This 1976 Cadillac Fleetwood Series 75 limousine (chassis 6F33S6Q178796) is a final-year tenth-generation example and an easy contender for largest-ever American production car, measuring in at 252 inches from stem to stern, or nearly two feet longer than the already-massive Sixty Special of the same era. Finished in a suitably conservative shade of Commodore Blue Metallic that’s believed to be the original paint finish, the car looks well preserved throughout, and the ad claims just 29k original miles. Full functionality is also noted, including luxury niceties like multi-zone climate control with A/C and a privacy divider. There’s little word on the car’s past, but its massive 500ci V8 is said to run well–still, don’t expect much more than 9 mpg, even with a light touch on the throttle. Find it here on eBay in Howell, New Jersey with a $16,500 BIN.
Although 1976 was the final year of the tenth-generation Series 75, a number of standard and optional features debuted for the year, along with over a dozen new colors. Commodore Blue Metallic, as seen here, was one of them, replacing the previous, highly similar Monarch Blue. The seller of this limousine describes condition as being quite nice, noting paint that shows well for the most part, but with a few areas of age showing. Whitewall tires are said to have been recently replaced, and all of the windows are listed as operational. Visual changes for 1976 included different corner and taillights, and while cross-spoke wheel covers remained standard, the turbine style set seen here were optional.
Most of the glass looks like factory Soft Ray tinted style, and although it’s common to see these with the optional padded vinyl roof, we think the design cleans up nicely without. Note how the rear doors cut into the roof.
The front portion of the cab, reserved for the chauffeur, shows well with wear that seems commensurate with the low mileage claim. Just about everything in view looks factory as well, including leather upholstery on the bench. The optional Twilight Sentinel might also be present, which was Cadillac’s marketing term for automatic headlights, a feature that initially debuted for the 1960 model year and is not to be confused with the Autronic Eye dimming system later rebranded Guidematic Headlamp Control.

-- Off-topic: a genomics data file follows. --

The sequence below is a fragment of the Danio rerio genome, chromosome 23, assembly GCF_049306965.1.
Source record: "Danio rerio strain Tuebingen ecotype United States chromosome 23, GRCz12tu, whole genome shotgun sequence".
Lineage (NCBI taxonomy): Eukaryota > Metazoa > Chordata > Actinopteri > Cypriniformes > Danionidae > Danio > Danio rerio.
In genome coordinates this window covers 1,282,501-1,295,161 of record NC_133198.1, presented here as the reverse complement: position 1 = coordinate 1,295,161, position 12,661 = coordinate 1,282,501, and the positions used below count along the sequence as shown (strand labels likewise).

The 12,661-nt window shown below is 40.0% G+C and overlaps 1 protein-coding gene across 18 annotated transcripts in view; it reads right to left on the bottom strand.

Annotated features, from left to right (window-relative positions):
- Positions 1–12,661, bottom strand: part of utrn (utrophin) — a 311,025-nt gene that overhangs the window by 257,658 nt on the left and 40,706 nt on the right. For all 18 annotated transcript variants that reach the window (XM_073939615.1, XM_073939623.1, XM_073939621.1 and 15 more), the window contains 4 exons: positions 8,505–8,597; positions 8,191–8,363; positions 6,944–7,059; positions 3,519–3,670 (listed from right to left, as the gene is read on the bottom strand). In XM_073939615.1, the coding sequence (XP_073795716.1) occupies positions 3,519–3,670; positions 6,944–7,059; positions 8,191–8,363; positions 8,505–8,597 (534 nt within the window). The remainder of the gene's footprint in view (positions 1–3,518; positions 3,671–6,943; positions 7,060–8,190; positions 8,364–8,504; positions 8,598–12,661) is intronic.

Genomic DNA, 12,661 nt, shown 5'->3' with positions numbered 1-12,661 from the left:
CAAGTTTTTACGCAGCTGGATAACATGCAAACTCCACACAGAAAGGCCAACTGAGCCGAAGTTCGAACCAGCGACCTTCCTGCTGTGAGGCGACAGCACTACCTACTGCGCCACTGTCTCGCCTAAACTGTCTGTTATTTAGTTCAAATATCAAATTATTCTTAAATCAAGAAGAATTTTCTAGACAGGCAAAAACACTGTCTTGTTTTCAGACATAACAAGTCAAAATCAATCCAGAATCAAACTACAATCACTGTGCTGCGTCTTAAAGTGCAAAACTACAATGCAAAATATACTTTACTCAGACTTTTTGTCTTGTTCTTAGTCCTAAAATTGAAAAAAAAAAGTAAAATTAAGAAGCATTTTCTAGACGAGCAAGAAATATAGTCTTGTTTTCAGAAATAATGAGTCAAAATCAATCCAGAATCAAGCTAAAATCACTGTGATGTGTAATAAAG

The rear portion of the cabin is spacious, and in a very old fashioned way, trimmed in cloth rather than leather–during the early 20th century, limos and town cars were often open in the front, and thus specified more weather-resistant leather for chauffeurs and wool or similar for passengers. Two different upholstery styles were offered for this model year; Medici crushed velour in black or blue, or light grey Magnan knit as on display here.
The rear bench can accommodate three passengers if necessary, but is intended for two, both of which are treated to their own standard footrests. In addition to the power glass partition, those riding in the rear have controls for the radio, their own climate control and more. Entry illumination was optional, along with automatic door locks that activate when the transmission is shifted into drive. Condition looks good here as well, despite a lighter color. Side windows are powered, but the rear quarter glass is fixed, and in all, there are a total of four ashtrays and four cigarette lighters.
The 500ci V8 is not photographed, but equipment for this period included a Rochester Quadrajet carburetor and emissions-stifled output of 190 hp and 360 lb. ft. of torque, a serious drop from the 400 and 550, respectively, developed by earlier 500s. A 3-speed automatic sends power to a limited-slip rear which was standard for this model year. The seller says this Series 75 limo benefits from recent mechanical attention, and go on to claim no leaks or odd noises, along with great running and driving behavior.